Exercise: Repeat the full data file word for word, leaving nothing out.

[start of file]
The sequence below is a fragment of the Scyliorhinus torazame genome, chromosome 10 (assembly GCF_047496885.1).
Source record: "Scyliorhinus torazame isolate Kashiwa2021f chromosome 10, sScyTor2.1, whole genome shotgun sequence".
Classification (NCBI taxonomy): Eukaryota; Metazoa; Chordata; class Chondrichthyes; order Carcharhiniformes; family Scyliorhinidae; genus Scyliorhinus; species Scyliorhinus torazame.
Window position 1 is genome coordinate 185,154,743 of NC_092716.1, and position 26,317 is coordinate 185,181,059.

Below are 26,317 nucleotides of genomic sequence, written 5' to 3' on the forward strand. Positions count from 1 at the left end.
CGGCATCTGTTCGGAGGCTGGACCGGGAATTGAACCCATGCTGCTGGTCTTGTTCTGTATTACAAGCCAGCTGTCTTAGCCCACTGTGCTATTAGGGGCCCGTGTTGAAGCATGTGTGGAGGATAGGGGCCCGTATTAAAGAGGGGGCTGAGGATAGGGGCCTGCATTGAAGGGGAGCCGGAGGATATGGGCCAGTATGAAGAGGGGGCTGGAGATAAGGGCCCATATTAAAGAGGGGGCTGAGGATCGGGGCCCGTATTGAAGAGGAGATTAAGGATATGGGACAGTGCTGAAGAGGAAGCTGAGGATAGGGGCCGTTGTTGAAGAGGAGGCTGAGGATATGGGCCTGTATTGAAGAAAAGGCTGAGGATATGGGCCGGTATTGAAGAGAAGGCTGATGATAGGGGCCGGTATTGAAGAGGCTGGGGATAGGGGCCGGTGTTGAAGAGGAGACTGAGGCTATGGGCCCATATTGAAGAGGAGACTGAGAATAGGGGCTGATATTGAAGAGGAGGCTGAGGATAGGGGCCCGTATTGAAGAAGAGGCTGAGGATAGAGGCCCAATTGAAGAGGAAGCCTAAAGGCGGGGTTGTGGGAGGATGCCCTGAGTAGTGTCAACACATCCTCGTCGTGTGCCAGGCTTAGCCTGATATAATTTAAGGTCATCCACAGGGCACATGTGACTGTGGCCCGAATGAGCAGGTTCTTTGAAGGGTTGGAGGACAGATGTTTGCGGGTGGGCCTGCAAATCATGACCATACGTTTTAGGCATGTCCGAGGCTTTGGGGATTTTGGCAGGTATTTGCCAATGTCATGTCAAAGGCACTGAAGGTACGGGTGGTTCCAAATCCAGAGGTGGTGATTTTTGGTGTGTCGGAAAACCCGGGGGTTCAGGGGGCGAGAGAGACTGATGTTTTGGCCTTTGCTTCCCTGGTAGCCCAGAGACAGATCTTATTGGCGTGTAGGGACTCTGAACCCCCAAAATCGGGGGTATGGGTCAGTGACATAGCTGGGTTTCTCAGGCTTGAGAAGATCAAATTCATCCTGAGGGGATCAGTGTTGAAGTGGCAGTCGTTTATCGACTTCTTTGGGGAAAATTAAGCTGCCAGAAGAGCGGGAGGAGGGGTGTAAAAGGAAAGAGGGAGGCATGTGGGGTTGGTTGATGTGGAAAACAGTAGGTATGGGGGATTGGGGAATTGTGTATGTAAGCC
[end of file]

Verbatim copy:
The sequence below is a fragment of the Scyliorhinus torazame genome, chromosome 10 (assembly GCF_047496885.1).
Source record: "Scyliorhinus torazame isolate Kashiwa2021f chromosome 10, sScyTor2.1, whole genome shotgun sequence".
Classification (NCBI taxonomy): Eukaryota; Metazoa; Chordata; class Chondrichthyes; order Carcharhiniformes; family Scyliorhinidae; genus Scyliorhinus; species Scyliorhinus torazame.
Window position 1 is genome coordinate 185,154,743 of NC_092716.1, and position 26,317 is coordinate 185,181,059.

Below are 26,317 nucleotides of genomic sequence, written 5' to 3' on the forward strand. Positions count from 1 at the left end.
CGGCATCTGTTCGGAGGCTGGACCGGGAATTGAACCCATGCTGCTGGTCTTGTTCTGTATTACAAGCCAGCTGTCTTAGCCCACTGTGCTATTAGGGGCCCGTGTTGAAGCATGTGTGGAGGATAGGGGCCCGTATTAAAGAGGGGGCTGAGGATAGGGGCCTGCATTGAAGGGGAGCCGGAGGATATGGGCCAGTATGAAGAGGGGGCTGGAGATAAGGGCCCATATTAAAGAGGGGGCTGAGGATCGGGGCCCGTATTGAAGAGGAGATTAAGGATATGGGACAGTGCTGAAGAGGAAGCTGAGGATAGGGGCCGTTGTTGAAGAGGAGGCTGAGGATATGGGCCTGTATTGAAGAAAAGGCTGAGGATATGGGCCGGTATTGAAGAGAAGGCTGATGATAGGGGCCGGTATTGAAGAGGCTGGGGATAGGGGCCGGTGTTGAAGAGGAGACTGAGGCTATGGGCCCATATTGAAGAGGAGACTGAGAATAGGGGCTGATATTGAAGAGGAGGCTGAGGATAGGGGCCCGTATTGAAGAAGAGGCTGAGGATAGAGGCCCAATTGAAGAGGAAGCCTAAAGGCGGGGTTGTGGGAGGATGCCCTGAGTAGTGTCAACACATCCTCGTCGTGTGCCAGGCTTAGCCTGATATAATTTAAGGTCATCCACAGGGCACATGTGACTGTGGCCCGAATGAGCAGGTTCTTTGAAGGGTTGGAGGACAGATGTTTGCGGGTGGGCCTGCAAATCATGACCATACGTTTTAGGCATGTCCGAGGCTTTGGGGATTTTGGCAGGTATTTGCCAATGTCATGTCAAAGGCACTGAAGGTACGGGTGGTTCCAAATCCAGAGGTGGTGATTTTTGGTGTGTCGGAAAACCCGGGGGTTCAGGGGGCGAGAGAGACTGATGTTTTGGCCTTTGCTTCCCTGGTAGCCCAGAGACAGATCTTATTGGCGTGTAGGGACTCTGAACCCCCAAAATCGGGGGTATGGGTCAGTGACATAGCTGGGTTTCTCAGGCTTGAGAAGATCAAATTCATCCTGAGGGGATCAGTGTTGAAGTGGCAGTCGTTTATCGACTTCTTTGGGGAAAATTAAGCTGCCAGAAGAGCGGGAGGAGGGGTGTAAAAGGAAAGAGGGAGGCATGTGGGGTTGGTTGATGTGGAAAACAGTAGGTATGGGGGATTGGGGAATTGTGTATGTAAGCC